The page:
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Let $f(x) = x^2+1$ and $g(x) = 2x^2$ where $x$ is a positive integer. Does there exist an $x$ such that $$\overline{f(x)g(x)}$$ is a perfect square? Note: $\overline{f(x)g(x)}$ means the number formed by attaching the values of $f(x)$ and $g(x)$. For example, since $f(2) = 5$ and $g(2) = 8$, we have $\overline{f(2)g(2)} = 58$.

The first few numbers for $x$ are $22,58,1018,1732$ and none of these are perfect squares. Taking the number modulo $9$, we find $\overline{f(x)g(x)} \equiv 3x^2+1 \pmod{9}$, but I didn't see a contradiction since it can be a quadratic residue. How can we show the number is never a perfect square?

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    $\begingroup$ What do you mean by $\overline{f(x)g(x)}$? $\endgroup$ – Arthur Apr 9 '17 at 22:50
  • $\begingroup$ @Arthur I mean like the number formed by attaching the two numbers. For example, since $f(2) = 5$ and $g(2) = 8$, we have $\overline{f(2)g(2)} = 58$. $\endgroup$ – user19405892 Apr 9 '17 at 22:51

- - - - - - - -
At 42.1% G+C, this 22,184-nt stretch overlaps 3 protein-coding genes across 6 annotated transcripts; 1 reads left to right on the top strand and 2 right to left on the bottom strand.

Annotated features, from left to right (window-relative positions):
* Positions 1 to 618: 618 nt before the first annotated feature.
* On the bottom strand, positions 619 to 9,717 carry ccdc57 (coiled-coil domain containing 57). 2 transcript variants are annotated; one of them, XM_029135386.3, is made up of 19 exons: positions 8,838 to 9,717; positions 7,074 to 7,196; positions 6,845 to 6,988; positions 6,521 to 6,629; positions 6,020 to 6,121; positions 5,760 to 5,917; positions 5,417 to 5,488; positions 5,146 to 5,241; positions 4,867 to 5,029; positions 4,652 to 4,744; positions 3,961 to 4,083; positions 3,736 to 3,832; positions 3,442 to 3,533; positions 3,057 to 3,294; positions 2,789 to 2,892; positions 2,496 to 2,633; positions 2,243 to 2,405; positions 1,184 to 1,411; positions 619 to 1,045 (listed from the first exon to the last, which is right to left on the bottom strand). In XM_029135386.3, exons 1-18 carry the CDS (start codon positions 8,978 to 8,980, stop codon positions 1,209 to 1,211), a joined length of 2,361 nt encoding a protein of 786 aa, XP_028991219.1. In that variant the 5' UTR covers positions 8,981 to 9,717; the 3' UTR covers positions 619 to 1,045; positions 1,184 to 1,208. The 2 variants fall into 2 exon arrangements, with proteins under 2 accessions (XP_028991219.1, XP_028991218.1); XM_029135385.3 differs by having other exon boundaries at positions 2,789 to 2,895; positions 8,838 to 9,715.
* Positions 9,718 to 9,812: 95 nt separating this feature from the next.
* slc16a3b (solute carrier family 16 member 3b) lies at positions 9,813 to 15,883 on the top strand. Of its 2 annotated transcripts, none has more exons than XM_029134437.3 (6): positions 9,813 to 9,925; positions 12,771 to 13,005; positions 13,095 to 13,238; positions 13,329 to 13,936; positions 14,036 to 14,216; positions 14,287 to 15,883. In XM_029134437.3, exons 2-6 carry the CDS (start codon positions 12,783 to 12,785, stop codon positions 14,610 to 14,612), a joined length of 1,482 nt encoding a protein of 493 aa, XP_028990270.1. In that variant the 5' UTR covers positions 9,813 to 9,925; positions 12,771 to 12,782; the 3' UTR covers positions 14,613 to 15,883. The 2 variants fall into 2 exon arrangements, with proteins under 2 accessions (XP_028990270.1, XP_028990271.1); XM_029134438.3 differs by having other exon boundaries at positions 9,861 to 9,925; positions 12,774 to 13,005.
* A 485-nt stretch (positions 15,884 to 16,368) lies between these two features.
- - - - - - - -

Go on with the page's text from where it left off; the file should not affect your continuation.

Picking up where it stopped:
• $\begingroup$ In other words $(10^k+2)x^2 + 10^k ; k =[2 \log 2+ 2\log (x)] $ is beret square. $\endgroup$ – fleablood Apr 9 '17 at 23:07
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Consider the last digit of $2x^2$ depending on the last nonzero digit of $x$ and you'll discover that $2x^2$ can never be the tail of a square, because it will end in $20\dots0$ or $80\dots0$ or $500\dots0$ where $0\dots0$ means an even number of zeros (possibly none).

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